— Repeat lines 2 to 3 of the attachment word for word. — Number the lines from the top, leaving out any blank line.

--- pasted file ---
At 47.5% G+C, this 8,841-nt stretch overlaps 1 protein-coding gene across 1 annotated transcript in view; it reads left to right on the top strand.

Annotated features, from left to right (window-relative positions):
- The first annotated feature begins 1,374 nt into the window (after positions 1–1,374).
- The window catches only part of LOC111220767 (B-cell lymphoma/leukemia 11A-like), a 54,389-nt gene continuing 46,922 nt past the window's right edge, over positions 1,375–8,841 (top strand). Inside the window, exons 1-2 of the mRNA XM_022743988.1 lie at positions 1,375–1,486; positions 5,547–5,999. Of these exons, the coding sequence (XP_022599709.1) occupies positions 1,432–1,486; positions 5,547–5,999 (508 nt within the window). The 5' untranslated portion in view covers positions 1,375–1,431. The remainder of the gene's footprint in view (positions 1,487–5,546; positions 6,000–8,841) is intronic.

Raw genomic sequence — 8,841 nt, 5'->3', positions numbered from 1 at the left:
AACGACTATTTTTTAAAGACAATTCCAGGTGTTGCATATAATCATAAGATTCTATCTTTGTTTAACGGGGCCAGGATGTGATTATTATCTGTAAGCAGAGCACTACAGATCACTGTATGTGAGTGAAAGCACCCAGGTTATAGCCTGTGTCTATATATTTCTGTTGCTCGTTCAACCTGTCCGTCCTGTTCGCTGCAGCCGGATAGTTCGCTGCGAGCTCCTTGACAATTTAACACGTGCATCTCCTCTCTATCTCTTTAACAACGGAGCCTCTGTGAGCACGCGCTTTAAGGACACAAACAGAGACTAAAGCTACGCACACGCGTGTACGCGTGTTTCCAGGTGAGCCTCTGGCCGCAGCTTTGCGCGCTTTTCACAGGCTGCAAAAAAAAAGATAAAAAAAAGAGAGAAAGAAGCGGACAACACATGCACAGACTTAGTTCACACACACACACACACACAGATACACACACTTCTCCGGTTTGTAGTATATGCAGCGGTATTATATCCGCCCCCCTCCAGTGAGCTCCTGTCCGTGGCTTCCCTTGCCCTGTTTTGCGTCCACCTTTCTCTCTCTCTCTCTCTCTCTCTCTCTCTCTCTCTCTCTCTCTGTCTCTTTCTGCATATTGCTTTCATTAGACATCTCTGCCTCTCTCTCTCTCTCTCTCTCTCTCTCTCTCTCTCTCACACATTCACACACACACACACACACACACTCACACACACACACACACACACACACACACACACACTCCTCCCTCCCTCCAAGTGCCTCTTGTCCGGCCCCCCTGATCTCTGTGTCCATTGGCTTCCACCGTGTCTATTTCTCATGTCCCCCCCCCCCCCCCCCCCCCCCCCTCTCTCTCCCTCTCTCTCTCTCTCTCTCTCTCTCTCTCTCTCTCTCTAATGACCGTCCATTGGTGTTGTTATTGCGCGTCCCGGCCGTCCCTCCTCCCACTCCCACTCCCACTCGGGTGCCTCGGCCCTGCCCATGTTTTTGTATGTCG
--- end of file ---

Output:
Annotated features, from left to right (window-relative positions):
- The first annotated feature begins 1,374 nt into the window (after positions 1–1,374).